New IoD chief calls for more feedback to ministers

COMPANIES should be given a bigger say in setting the priorities for Scottish Enterprise and Business Gateway, according to the incoming chairman of the Institute of Directors (IoD) in Scotland.

Ian McKay, Scottish affairs director at Royal Mail, said he wanted the IoD and businesses to engage more with the Scottish Government in giving guidance to its economic development agencies.

McKay, who takes over as chairman from former Microsoft Scotland boss Raymond O’Hare, believes the IoD’s network of local branches places it in an ideal position to feed members’ opinions on priorities back to politicians.

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He told Scotland on Sunday: “We need to increase businesses’ knowledge about the services that are available out there and make it easier for firms to access those services.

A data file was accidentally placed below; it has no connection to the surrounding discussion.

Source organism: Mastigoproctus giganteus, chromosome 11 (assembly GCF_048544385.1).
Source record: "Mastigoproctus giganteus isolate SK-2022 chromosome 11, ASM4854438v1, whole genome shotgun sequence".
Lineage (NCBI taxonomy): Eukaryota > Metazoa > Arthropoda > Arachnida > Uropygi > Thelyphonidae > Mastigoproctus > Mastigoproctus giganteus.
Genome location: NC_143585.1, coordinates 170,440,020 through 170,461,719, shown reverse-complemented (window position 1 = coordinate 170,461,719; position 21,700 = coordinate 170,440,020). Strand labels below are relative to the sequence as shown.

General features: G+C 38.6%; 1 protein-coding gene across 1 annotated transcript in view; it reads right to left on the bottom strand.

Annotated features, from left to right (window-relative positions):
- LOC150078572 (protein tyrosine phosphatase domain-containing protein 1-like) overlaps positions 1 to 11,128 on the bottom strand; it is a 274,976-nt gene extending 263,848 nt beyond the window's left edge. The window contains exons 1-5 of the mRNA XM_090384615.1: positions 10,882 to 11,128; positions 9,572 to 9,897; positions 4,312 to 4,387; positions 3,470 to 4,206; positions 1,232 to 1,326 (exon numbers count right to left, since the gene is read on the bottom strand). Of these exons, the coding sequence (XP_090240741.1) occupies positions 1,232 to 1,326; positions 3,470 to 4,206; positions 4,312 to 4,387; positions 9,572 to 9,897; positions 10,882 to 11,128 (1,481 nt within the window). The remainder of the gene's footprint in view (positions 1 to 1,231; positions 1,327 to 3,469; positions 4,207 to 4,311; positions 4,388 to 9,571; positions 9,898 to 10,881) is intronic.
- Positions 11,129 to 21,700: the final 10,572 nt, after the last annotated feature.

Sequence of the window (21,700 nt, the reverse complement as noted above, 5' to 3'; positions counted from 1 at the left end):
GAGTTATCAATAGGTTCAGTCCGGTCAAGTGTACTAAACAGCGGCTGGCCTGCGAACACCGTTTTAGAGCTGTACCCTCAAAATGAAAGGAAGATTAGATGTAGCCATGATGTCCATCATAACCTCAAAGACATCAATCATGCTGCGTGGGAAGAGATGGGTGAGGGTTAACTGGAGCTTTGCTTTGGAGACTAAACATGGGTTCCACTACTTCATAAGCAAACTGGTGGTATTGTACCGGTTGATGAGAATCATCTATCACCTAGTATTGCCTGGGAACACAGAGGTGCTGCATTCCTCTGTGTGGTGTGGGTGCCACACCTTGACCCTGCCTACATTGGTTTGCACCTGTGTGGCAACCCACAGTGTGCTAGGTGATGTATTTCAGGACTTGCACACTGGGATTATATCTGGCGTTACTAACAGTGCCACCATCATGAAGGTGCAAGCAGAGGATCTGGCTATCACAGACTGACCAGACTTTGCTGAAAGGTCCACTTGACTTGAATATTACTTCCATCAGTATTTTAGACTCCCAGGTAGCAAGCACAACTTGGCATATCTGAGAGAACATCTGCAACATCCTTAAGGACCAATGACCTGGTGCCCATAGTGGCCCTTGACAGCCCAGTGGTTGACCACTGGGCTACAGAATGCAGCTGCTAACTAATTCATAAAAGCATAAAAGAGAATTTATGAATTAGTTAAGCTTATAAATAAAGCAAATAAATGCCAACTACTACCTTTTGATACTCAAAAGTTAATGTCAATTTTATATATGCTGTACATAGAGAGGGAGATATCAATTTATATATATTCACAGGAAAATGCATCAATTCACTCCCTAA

“We need to make sure all the pathways and gateways are open for businesses and that they are being used.

“The agencies that are out there are trying to do a good job for Scottish business. But what’s possibly missing is us discussing what actually works for businesses and then feeding that back to politicians.”

McKay said he also wanted to take the debate about improving business leadership in Scotland “from being just about words and putting it into action”.

McKay said the IoD was “ideally placed” to give practical help because it is made up from individual directors rather than corporate representatives and already runs training courses for members.

“During economic downturns, companies look to cut back wherever they can, but one of the areas where I would urge them to look again at spending is on training for leaders,” McKay said.

“We all know that some people are better leaders than others, but I don’t think there’s anything inherent that makes you a leader. It’s only sensible to look at the skills you may need to lead a business.”

McKay has served on the IoD’s Scottish committee for the past two years and is also a member of the executive committee of the Scottish Council for Development & Industry and sits on the CBI’s Scottish council.